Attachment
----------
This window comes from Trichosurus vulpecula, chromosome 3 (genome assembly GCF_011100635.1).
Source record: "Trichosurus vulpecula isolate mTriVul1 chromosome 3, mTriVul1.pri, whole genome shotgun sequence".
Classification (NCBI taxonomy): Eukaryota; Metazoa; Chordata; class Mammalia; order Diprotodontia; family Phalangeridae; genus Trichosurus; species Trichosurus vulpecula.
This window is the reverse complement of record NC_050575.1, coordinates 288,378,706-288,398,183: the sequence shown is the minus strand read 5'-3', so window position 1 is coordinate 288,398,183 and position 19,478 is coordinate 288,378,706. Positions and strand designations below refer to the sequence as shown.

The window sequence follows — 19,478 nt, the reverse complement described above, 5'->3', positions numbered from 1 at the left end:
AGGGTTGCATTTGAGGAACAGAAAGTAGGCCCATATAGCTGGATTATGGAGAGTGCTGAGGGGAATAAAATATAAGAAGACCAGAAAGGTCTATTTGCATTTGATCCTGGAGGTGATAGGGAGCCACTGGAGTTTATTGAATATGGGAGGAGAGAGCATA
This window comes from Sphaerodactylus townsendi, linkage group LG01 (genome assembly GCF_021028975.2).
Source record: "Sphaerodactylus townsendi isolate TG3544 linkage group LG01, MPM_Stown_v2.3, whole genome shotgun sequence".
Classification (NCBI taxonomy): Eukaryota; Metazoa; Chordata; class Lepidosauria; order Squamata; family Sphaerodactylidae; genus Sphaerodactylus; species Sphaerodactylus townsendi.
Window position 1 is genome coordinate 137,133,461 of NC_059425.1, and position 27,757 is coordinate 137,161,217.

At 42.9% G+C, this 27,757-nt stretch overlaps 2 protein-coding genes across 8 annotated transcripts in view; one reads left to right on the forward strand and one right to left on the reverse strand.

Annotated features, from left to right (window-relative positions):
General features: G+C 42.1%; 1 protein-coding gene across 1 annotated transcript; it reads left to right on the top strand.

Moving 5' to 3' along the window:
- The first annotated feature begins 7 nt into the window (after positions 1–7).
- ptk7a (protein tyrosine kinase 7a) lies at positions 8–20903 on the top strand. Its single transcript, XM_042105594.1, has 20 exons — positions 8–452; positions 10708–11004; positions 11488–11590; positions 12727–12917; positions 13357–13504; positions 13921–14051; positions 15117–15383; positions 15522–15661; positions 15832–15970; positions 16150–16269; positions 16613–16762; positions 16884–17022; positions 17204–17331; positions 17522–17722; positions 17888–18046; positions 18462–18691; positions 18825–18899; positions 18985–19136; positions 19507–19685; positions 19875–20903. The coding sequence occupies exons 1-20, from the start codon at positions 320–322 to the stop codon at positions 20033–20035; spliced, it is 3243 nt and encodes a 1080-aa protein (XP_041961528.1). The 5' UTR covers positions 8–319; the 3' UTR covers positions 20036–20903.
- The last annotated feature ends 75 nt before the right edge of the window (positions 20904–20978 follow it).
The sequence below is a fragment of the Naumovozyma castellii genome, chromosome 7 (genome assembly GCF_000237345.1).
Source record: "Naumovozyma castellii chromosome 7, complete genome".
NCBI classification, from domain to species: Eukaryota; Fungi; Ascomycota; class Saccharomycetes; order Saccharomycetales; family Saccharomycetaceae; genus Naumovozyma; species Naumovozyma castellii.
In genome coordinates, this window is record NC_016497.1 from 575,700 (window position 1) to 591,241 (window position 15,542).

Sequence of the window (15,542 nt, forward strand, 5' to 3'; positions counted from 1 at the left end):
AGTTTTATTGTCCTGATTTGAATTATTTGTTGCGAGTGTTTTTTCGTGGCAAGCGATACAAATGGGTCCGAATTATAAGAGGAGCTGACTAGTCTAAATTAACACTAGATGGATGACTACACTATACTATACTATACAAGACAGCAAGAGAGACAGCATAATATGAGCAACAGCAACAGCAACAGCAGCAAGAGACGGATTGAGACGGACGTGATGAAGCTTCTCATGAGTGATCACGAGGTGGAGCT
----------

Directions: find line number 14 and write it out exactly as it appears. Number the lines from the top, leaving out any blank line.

Moving 5' to 3' along the window: